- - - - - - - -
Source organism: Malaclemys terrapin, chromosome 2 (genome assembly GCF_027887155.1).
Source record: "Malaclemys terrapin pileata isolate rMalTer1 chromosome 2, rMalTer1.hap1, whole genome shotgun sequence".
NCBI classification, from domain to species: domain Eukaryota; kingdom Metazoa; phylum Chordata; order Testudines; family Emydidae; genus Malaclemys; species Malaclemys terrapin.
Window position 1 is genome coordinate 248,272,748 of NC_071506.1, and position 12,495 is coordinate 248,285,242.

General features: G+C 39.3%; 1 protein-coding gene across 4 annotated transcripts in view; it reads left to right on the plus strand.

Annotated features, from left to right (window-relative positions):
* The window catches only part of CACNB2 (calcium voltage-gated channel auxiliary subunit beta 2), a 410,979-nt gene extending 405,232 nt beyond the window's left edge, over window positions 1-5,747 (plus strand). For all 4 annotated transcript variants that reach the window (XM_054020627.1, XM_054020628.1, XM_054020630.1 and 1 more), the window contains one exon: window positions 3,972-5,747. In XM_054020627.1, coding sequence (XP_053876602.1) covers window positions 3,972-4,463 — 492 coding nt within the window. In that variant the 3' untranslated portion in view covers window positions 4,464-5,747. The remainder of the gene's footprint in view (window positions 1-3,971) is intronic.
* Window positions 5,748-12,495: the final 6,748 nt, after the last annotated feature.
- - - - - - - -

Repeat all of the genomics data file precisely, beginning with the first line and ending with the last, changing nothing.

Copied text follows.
Source organism: Malaclemys terrapin, chromosome 2 (genome assembly GCF_027887155.1).
Source record: "Malaclemys terrapin pileata isolate rMalTer1 chromosome 2, rMalTer1.hap1, whole genome shotgun sequence".
NCBI classification, from domain to species: domain Eukaryota; kingdom Metazoa; phylum Chordata; order Testudines; family Emydidae; genus Malaclemys; species Malaclemys terrapin.
Window position 1 is genome coordinate 248,272,748 of NC_071506.1, and position 12,495 is coordinate 248,285,242.

General features: G+C 39.3%; 1 protein-coding gene across 4 annotated transcripts in view; it reads left to right on the plus strand.

Annotated features, from left to right (window-relative positions):
* The window catches only part of CACNB2 (calcium voltage-gated channel auxiliary subunit beta 2), a 410,979-nt gene extending 405,232 nt beyond the window's left edge, over window positions 1-5,747 (plus strand). For all 4 annotated transcript variants that reach the window (XM_054020627.1, XM_054020628.1, XM_054020630.1 and 1 more), the window contains one exon: window positions 3,972-5,747. In XM_054020627.1, coding sequence (XP_053876602.1) covers window positions 3,972-4,463 — 492 coding nt within the window. In that variant the 3' untranslated portion in view covers window positions 4,464-5,747. The remainder of the gene's footprint in view (window positions 1-3,971) is intronic.
* Window positions 5,748-12,495: the final 6,748 nt, after the last annotated feature.